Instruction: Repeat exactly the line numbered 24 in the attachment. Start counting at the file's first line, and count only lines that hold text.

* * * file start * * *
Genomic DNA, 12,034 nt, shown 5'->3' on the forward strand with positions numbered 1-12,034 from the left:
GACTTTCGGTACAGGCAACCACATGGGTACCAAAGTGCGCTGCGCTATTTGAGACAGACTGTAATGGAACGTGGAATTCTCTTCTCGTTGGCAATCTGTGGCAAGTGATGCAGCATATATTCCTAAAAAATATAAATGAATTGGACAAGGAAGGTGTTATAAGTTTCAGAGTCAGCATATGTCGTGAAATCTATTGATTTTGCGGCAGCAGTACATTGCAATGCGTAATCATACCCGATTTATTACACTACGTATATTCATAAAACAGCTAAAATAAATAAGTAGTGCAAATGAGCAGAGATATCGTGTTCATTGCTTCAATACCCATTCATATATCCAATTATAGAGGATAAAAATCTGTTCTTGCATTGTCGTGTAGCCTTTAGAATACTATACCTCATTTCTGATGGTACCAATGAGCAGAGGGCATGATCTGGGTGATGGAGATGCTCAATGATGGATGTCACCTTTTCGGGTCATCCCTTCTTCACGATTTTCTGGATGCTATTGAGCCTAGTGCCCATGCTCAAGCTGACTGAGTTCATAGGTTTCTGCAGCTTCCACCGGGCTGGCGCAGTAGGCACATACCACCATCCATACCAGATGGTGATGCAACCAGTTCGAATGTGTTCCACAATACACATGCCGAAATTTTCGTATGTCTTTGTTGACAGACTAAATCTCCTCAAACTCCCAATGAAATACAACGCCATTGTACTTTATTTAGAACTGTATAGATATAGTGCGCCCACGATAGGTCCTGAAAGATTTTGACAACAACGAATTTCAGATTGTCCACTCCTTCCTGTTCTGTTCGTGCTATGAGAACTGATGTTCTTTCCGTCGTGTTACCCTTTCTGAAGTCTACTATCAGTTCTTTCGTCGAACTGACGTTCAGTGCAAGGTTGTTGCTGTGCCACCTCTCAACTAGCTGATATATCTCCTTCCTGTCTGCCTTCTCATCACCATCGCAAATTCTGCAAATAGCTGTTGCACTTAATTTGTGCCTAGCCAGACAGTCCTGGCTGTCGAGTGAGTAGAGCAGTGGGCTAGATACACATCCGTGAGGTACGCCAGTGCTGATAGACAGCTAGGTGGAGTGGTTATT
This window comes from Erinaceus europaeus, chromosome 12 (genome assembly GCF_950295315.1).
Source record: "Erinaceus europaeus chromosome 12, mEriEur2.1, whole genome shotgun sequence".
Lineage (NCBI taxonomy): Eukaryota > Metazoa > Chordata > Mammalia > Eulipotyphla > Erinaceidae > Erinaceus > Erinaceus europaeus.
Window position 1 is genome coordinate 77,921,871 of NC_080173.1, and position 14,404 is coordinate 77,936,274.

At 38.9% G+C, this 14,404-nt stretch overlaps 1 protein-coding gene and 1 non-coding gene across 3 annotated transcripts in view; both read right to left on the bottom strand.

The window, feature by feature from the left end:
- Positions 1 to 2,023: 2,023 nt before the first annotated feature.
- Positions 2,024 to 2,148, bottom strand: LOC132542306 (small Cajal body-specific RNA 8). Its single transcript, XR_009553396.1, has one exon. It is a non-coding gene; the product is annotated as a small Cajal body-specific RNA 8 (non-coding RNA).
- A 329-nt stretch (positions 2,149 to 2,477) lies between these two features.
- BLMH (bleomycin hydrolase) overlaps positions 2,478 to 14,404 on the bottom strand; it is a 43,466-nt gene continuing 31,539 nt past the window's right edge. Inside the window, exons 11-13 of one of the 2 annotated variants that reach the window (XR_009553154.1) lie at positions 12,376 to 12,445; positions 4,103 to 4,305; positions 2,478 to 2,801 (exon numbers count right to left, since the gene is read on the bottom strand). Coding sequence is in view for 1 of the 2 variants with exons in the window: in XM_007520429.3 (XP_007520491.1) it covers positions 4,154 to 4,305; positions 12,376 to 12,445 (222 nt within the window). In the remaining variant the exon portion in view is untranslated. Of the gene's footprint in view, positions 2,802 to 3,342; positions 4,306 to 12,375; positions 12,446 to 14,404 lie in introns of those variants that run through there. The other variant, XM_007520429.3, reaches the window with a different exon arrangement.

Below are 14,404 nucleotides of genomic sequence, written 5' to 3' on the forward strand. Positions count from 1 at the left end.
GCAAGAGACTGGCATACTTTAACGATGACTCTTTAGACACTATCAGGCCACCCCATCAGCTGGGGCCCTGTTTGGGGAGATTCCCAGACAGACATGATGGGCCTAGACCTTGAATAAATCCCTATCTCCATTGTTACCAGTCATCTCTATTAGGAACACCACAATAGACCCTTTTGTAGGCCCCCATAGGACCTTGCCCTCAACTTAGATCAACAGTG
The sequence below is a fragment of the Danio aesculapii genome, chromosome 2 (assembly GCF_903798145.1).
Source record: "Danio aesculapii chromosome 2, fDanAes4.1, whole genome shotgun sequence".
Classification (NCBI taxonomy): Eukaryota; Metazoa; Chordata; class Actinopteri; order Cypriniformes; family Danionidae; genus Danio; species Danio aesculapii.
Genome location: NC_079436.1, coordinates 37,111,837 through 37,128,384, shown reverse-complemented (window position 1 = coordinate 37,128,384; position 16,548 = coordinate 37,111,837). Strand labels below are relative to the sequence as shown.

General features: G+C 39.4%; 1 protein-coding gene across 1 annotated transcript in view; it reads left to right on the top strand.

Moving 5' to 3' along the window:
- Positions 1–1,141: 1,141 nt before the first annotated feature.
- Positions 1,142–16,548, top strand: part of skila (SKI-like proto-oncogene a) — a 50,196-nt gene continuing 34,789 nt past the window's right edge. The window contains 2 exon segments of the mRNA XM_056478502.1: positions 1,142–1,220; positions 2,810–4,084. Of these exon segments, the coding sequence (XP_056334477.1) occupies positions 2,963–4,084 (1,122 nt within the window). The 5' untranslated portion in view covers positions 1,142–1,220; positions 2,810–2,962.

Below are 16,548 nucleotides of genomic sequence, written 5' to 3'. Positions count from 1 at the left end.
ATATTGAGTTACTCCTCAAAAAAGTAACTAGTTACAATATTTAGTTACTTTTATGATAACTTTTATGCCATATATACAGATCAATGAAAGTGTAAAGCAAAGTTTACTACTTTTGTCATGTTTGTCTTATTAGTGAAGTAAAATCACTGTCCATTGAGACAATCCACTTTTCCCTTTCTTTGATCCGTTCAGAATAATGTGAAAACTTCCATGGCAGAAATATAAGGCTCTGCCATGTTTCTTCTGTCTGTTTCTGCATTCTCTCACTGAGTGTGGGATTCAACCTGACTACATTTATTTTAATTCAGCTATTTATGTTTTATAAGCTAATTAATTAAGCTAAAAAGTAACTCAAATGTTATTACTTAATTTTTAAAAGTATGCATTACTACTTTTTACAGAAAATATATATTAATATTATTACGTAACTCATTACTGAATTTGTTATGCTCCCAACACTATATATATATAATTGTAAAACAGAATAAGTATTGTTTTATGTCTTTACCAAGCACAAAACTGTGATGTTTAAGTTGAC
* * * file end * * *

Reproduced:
ATATTGAGTTACTCCTCAAAAAAGTAACTAGTTACAATATTTAGTTACTTTTATGATAACTTTTATGCCATATATACAGATCAATGAAAGTGTAAAGCAAAGTTTACTACTTTTGTCATGTTTGTCTTATTAGTGAAGTAAAATCACTGTCCATTGAGACAATCCACTTTTCCCTTTCTTTGATCCGTTCAGAATAATGTGAAAACTTCCATGGCAGAAATATAAGGCTCTGCCATGTTTCTTCTGTCTGTTTCTGCATTCTCTCACTGAGTGTGGGATTCAACCTGACTACATTTATTTTAATTCAGCTATTTATGTTTTATAAGCTAATTAATTAAGCTAAAAAGTAACTCAAATGTTATTACTTAATTTTTAAAAGTATGCATTACTACTTTTTACAGAAAATATATATTAATATTATTACGTAACTCATTACTGAATTTGTTATGCTCCCAACACTATATATATATAATTGTAAAACAGAATAAGTATTGTTTTATGTCTTTACCAAGCACAAAACTGTGATGTTTAAGTTGAC